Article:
In stressful situations, it’s easy to turn toward food to deal with emotions. Unfortunately, the foods we’re drawn to when we’re stressed are usually very high in fat and carbs.
When you’re in the moment, feeling all those negative emotions swirling around, it sure can feel like a box of cookies or a bag of chips might make it all go away. And sure, eating those types of foods might distract you and make you feel good temporarily, but all that sugar could potentially exacerbate your negative feelings and make it even more difficult for you to cope with symptoms of stress and anxiety.
There are certainly healthier choices you can make that can boost those “feel good” chemicals in your brain while also lowering stress hormones. Unless you’re fine with getting stuck in an endless loop of relying on comfort foods to treat negative emotions that only become worse with every craving and binge, you’ll want to start replacing some of those comfort foods with the following list of healthy and more effective foods instead.
It may be the complete opposite of what you’re craving, but spinach and other leafy greens are rich in magnesium—a mineral that’s essential in more than 300 chemical reactions in the body. Magnesium is used to help prevent anxiety and also treat ADHD. All you need is one cup of spinach to start reaping the benefits of this mineral’s natural stress-fighting power.
2. Whole grains
All carbohydrates trigger the brain to produce serotonin—one of those feel-good hormones that helps balance out your mood, sexual desires, appetite, sleep, memory and more. To naturally boost your serotonin levels, choose healthy whole grain breads, brown rice and oatmeal for a little more stress relief.
Potassium naturally helps to lower blood pressure and just half of an avocado contains more of it than one medium banana. You’ll also be nourishing your body with healthy B-vitamins, monosaturated fat and fiber when you incorporate avocados into your diet.
Oranges are full of vitamin C, which lowers cortisol and blood pressure while also giving the immune system a bit of a boost. According to the University of Maryland, large doses of vitamin C has been proven to reduce both physical and mental responses to stress.
Wild salmon is such an important food source for its powerful omega-3 fatty acids. It helps prevent stress hormones from rising and fights inflammation, keeping both your brain and body healthy so your anxiety level can stay on the lower end.
Nuts like pistachios and walnuts are rich in healthy fats and lots of vitamins and minerals, including vitamin B21 and vitamin E, which help give the immune system a boost. These nutrients may help strengthen you and lift you up when you’re more likely to feel stressed, anxious or even depressed.
According to WebMD, a diet that incorporates probiotic foods (like certain types of yogurt) has been show to change the body’s response to stress and anxiety. Gastrointestinal problems often come hand in hand with anxiety and probiotics can help reduce inflammation in the gut to bring some relief.
8. Chia seeds or Sunflower seeds
Chia seeds and sunflower seeds contain tryptophan—an animo acid that triggers the release of serotonin in the brain and promotes feelings of calmness and sometimes even sleepiness. Some research has shown that it can help reduce anxiety.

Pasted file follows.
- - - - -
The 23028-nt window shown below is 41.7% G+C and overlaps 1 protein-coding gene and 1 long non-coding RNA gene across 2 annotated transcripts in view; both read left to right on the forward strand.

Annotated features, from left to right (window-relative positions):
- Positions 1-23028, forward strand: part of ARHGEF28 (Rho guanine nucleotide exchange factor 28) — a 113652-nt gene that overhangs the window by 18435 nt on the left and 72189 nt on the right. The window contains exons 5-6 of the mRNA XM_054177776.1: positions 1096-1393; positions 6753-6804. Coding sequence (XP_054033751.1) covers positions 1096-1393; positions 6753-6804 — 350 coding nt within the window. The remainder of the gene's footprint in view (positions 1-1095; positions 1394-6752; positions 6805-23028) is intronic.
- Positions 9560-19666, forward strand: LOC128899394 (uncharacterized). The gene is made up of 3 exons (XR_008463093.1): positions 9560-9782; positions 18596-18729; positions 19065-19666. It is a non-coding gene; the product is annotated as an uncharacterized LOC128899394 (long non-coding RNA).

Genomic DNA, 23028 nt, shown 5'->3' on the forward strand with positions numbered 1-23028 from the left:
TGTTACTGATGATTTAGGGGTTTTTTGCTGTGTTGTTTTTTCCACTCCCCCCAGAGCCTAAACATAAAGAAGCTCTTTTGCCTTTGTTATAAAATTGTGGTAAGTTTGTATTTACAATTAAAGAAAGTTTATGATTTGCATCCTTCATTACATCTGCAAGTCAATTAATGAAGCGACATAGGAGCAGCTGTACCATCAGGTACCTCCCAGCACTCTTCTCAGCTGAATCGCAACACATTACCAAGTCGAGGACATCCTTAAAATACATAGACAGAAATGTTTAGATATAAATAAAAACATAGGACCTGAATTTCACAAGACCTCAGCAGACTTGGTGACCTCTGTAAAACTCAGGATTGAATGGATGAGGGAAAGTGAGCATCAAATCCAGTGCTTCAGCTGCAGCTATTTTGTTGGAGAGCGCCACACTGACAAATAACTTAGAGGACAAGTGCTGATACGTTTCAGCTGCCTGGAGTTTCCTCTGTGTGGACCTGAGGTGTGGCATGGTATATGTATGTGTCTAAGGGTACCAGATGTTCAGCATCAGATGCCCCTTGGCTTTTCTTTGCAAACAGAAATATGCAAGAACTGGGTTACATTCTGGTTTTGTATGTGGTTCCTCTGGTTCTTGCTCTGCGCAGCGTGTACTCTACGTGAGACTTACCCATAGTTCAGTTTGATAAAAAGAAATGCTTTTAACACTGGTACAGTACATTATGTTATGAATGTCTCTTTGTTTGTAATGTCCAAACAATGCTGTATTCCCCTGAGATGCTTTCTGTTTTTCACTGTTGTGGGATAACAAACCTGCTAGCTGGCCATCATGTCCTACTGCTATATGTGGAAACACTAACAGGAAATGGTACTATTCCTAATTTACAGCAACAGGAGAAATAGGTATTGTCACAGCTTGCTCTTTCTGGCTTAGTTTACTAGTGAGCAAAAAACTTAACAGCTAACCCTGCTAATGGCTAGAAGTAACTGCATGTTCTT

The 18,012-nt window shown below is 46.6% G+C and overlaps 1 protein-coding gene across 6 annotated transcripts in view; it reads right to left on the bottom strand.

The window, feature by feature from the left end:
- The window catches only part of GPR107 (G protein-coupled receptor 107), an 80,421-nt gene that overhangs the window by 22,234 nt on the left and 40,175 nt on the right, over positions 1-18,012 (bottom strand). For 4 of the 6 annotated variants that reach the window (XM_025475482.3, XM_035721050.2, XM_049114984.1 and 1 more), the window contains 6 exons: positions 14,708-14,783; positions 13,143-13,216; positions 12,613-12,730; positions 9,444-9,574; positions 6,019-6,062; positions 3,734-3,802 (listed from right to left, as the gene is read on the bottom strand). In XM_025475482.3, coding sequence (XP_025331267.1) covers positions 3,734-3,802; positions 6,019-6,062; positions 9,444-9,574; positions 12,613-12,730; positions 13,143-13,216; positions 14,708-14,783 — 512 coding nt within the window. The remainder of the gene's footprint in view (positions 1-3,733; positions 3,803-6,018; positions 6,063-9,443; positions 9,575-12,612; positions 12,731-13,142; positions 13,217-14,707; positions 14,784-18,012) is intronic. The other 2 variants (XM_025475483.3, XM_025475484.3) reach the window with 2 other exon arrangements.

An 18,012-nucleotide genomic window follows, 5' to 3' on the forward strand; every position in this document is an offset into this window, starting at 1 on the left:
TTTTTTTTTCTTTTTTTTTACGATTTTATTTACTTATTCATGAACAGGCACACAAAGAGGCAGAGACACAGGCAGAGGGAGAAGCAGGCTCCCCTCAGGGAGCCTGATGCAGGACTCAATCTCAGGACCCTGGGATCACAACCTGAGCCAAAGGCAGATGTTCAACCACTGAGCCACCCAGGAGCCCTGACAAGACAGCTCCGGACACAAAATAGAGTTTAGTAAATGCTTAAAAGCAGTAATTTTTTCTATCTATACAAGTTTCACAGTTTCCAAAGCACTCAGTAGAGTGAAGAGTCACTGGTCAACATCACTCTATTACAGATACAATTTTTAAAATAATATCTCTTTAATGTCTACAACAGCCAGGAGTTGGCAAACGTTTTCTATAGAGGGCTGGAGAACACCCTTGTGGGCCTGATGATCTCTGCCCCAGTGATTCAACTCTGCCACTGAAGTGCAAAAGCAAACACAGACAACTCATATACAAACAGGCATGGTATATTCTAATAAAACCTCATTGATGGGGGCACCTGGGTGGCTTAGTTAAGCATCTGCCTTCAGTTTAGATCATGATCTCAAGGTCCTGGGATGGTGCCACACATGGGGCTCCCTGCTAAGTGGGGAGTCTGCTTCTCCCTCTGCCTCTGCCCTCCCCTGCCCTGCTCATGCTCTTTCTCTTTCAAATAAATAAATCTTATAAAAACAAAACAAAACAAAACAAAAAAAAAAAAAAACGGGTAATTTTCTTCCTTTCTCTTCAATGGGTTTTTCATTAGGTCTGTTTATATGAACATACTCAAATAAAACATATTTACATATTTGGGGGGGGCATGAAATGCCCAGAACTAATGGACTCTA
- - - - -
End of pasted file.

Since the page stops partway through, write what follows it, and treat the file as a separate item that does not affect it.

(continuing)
Low levels of folate may be partly to blame for feeling more anxious and even a little depressed. Asparagus is very rich in folate and all you need is one cup of it to give you two-thirds of your recommended daily value.
10. Dark chocolate
Is it really any secret that chocolate is known to release those feel-good chemicals in our brains? Besides the fact that it pretty much falls into the traditional comfort food category and tastes really good, research has shown that it can actually help calm you down too.
Sticking to a healthy diet is good for more reasons than just helping you to cope better with stress and anxiety. If your symptoms persist or if you suspect that they could be linked to something else, remember to consult your doctor to find out if you need alternative treatments that extend beyond changing your diet.
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The American Academy of Pediatrics (AAP) thinks so, but only as long as safety measures are in place.
Keeping Schools Safe<p>What will safer schools look like?</p><p>In a <a href="https://jamanetwork.com/journals/jama/fullarticle/2766822" target="_blank">JAMA article</a> published last month, <a href="https://www.jhsph.edu/faculty/directory/profile/1781/joshua-m-sharfstein" target="_blank">Dr. Joshua Sharfstein</a>, a pediatrician and professor at the Johns Hopkins Bloomberg School of Public Health, outlined suggestions — many of which are similar to AAP's.</p><p>Remote learning protocols must stay in place, especially as some schools stagger home and in-building learning. If another shutdown needs to occur, children will rely on distance learning completely, so it must be easy to switch to, he said.</p><p>He suggested giving parents a daily checklist to document their child's health. Kids should be screened quickly on arrival and be given hygiene supplies. Maintenance staff should use appropriate PPE and have regular cleaning schedules. A notification system should be in place if a case is identified, Sharfstein recommended.</p><p><a href="https://www.albany.edu/rockefeller/faculty/erika-martin" target="_blank">Erika Martin</a>, PhD, an associate professor of public administration and policy at University at Albany, said nutrition assistance and health services should be included. She called for tutoring programs with virtual options as well as technology access.</p>
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